It is an object of this invention to provide improved means for generating a pulsed electron beam, in particular a pulsed electron beam containing very fast pulses at a high repetition rate enabling, for example, the investigation of operating ICs within which very high speed signals, possibly of many GHz bandwidth, are generated.
According to the invention, there is provided apparatus for producing a pulsed electron beam comprising:
scanning means for causing a continuous electron beam to scan a circle;
deflecting means arranged on the circle scanned by the electron beam and acting to deflect the beam in the radial direction at selected locations around the circle; and
collecting means for collecting the electron pulses from alternate locations to provide a pulsed electron beam along an optical axis.
Preferably, an on-axis continuous beam is caused by the scanning means to scan a circle centred on the axis, the deflecting means acts at alternate locations around the circle respectively to deflect the beam towards the axis and to allow the beams to pass to an off-axis stop, and the deflected electron pulses are collected at an on-axis aperture and caused by the collecting means to form an on-axis pulsed beam.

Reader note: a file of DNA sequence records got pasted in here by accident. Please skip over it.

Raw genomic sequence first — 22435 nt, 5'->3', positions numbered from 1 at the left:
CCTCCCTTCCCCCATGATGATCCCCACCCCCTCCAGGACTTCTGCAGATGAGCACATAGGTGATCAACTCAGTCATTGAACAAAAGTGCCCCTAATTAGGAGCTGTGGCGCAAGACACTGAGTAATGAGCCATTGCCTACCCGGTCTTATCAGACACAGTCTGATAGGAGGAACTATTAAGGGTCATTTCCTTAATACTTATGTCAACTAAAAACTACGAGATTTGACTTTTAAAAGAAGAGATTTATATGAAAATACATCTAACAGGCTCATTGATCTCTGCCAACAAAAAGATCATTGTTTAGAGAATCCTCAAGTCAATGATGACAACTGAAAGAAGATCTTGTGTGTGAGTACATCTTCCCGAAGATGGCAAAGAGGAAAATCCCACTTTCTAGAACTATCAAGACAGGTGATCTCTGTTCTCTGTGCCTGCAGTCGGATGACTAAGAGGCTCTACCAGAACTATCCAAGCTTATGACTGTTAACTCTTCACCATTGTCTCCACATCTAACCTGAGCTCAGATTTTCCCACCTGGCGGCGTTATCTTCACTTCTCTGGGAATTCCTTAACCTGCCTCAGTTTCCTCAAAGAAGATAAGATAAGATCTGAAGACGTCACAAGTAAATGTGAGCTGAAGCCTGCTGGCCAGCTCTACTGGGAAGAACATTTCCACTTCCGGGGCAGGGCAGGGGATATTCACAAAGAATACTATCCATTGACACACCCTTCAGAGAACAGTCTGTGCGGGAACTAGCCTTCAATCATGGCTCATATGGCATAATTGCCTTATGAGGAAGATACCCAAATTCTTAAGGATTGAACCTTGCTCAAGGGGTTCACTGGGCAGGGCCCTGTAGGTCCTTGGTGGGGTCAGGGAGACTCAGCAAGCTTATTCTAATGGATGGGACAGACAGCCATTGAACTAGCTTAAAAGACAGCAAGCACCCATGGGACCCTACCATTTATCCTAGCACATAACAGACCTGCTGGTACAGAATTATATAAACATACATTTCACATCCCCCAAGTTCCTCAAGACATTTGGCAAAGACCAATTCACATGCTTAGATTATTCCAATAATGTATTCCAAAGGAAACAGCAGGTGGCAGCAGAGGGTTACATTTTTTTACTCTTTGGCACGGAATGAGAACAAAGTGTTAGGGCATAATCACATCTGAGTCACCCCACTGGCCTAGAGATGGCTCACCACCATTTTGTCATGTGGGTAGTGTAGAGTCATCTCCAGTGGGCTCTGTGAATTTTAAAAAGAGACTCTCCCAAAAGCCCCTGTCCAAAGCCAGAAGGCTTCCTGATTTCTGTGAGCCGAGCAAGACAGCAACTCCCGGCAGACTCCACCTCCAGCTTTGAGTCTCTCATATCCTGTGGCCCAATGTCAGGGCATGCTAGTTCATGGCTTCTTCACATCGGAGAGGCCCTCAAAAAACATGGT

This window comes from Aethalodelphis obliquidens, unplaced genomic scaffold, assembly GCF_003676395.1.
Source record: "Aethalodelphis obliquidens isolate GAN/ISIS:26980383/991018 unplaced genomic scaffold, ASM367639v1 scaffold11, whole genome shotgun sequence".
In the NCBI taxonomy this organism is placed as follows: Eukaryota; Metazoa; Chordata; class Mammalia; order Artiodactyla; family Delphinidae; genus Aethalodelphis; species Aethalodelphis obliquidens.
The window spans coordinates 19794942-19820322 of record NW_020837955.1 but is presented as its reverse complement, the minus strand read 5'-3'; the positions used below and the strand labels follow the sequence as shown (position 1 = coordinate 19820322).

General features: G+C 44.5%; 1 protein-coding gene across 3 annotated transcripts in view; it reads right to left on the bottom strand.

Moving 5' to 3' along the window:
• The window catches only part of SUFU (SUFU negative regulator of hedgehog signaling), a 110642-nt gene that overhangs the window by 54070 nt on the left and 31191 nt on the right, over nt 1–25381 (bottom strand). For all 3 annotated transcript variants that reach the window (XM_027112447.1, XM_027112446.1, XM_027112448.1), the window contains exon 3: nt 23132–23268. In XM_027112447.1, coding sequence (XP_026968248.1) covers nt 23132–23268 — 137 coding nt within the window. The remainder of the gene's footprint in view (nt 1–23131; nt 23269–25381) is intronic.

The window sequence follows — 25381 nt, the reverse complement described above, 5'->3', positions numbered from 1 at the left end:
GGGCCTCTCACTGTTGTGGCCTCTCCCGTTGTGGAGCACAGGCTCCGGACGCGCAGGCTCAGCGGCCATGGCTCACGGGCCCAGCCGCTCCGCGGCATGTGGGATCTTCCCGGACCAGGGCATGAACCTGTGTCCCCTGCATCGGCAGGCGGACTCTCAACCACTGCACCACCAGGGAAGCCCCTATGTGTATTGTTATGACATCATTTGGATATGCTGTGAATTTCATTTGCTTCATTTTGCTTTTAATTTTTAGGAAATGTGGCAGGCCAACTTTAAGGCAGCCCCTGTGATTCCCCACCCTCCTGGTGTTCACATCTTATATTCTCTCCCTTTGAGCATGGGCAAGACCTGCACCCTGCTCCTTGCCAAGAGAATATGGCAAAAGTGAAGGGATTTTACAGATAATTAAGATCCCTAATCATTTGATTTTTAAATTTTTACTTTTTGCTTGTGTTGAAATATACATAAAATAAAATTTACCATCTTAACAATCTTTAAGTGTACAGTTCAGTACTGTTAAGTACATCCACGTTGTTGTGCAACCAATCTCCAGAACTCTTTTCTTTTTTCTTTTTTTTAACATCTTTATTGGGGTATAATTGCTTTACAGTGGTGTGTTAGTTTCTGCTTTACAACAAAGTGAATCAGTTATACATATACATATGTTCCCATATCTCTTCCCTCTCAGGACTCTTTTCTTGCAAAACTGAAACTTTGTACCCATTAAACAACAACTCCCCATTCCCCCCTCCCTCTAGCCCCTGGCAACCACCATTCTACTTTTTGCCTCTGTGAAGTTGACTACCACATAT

The scanning means and the collecting means may each be constituted by a beam deflection device. Each such deflection device preferably comprises two pairs of orthogonally arranged electrostatic deflection plates, respectively driven with sinusoid and cosinusoid voltages having an appropriate phase shift which takes into account the electron beam transit time between the respective pairs of plates.